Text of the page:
"Amongst the vast array of interiors and portraits done by Horst P. Horst during the Around That Time years, the most striking example of this oeuvre, is the brilliantly executed, Cy and Tatiana Twombly, Rome, 1966, portfolio. The images represent a coming together of photographer, subject and home that is uniquely brilliant."
All Prices are quoted as "initial price".
Please note that prices and availability may change due to current sales. Additional sizes and prints are available.
“Printed later by the Horst Estate/ Courtesy: The Horst Estate and Condé Nast. All photographs are accompanied by a Horst P.Horst Estate certificate of originality and a label with a numbered hologram sticker.”
Cy Twombly in Rome 1966 - Untitled #22, 1966 (Small size)
Cy Twombly in Rome 1966 - Untitled #22, 1966
Archival Pigment Print
Image size: 23.6 in. H x 23.6 in. W
Sheet size: 29.5 in. H x 29.5 in. W
Edition of 9
Additional sizes are available:
Image size: 31.5 in. H x 31.5 in. W
Sheet size: 39.4 in. H x 39.4 in. W
Edition of 5
Image size: 50 in. H x 50 in. W
Sheet size: 50 in. H x 50 in. W
Edition of 3
X Large $25.000
Image size: 59.4 in. H x 59.4 in. W
Sheet size: 59.4 in. H x 59.4 in. W
Edition of 2
This image is part of the Cy Twombly portfolios and is sold individually in 4 limited edition dimensions.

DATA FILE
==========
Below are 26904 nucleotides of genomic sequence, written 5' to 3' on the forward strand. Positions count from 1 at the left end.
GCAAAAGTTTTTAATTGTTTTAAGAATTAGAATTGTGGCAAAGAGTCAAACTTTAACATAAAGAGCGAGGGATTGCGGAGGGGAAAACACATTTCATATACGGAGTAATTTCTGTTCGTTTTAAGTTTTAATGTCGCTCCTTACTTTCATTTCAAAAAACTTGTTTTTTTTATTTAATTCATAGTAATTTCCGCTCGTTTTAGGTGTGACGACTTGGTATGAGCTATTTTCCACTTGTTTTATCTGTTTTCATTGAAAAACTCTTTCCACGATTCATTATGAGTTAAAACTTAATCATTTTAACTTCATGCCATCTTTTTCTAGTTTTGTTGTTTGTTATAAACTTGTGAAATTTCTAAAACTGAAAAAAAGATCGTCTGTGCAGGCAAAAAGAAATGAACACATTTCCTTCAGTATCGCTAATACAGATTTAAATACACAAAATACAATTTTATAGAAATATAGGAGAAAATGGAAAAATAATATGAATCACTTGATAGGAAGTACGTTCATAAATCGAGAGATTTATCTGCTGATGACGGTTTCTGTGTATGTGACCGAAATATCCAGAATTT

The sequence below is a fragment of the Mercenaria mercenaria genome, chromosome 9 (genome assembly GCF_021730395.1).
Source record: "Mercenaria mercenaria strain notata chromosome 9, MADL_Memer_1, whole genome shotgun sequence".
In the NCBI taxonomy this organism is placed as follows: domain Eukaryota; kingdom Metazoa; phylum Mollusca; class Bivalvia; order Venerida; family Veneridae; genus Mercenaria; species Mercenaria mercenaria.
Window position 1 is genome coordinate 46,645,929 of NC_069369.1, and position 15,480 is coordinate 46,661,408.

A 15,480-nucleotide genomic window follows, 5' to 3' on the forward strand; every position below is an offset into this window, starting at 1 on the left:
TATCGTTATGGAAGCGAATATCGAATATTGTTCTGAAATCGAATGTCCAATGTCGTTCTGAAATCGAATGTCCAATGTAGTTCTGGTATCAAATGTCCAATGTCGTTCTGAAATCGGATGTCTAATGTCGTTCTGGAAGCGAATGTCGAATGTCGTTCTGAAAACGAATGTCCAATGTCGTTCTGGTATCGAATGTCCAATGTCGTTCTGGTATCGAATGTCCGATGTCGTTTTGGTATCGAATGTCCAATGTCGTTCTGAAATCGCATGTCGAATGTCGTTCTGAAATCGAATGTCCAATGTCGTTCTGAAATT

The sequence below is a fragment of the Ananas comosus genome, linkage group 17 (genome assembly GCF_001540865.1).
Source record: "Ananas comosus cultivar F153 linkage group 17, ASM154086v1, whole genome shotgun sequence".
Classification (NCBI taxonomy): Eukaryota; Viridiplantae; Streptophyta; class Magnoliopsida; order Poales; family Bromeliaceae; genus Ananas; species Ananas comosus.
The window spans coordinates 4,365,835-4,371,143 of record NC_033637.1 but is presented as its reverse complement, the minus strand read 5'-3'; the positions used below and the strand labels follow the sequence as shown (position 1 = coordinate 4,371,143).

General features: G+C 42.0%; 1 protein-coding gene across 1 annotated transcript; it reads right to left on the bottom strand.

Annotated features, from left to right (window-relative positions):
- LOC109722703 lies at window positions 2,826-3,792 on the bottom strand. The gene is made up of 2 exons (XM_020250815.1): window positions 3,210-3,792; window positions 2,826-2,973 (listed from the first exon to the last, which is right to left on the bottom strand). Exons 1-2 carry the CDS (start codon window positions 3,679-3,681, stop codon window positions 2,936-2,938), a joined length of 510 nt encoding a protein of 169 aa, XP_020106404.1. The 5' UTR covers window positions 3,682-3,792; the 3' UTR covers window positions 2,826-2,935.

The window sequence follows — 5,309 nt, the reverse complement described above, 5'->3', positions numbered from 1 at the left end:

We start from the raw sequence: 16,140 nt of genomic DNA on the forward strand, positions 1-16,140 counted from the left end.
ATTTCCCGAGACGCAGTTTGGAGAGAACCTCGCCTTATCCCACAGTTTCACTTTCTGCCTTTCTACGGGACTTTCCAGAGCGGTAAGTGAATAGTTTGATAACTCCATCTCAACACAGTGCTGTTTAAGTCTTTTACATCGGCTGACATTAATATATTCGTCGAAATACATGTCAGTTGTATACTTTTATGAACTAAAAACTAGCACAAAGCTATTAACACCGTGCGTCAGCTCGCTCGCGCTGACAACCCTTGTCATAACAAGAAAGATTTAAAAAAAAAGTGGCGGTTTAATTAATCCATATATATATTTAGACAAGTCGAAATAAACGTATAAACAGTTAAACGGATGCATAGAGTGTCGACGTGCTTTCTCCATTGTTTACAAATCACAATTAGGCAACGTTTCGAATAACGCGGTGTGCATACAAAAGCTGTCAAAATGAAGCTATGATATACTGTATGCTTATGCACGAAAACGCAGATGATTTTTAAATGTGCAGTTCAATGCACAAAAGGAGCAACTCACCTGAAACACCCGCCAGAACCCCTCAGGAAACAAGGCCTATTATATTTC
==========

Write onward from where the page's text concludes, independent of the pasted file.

Horst P. Horst German-American, 1906-1999 (born Horst Paul Albert Bohrmann) was one of the towering figures of 20th-century fashion photography. Best known for his work with Vogue—who called him “photography’s alchemist”—Horst rose to prominence in Paris in the interwar years, publishing his first work with the magazine in 1931. In the decades that followed, Horst’s experimentations with radical composition, nudity, double exposures, and other avant-garde techniques would produce some of the most iconic fashion images ever, like Mainbocher Corset and Lisa with Harp (both 1939). As The New York Times once described, “Horst tamed the avant-garde to serve fashion.” Though associated most closely with fashion photography, Horst captured portraits of many of the 20th century’s brightest luminaries, dabbling with influences as far-ranging as Surrealism and Romanticism. “I like taking photographs because I like life,” he once said. “And I love photographing people best of all because most of all I love humanity.”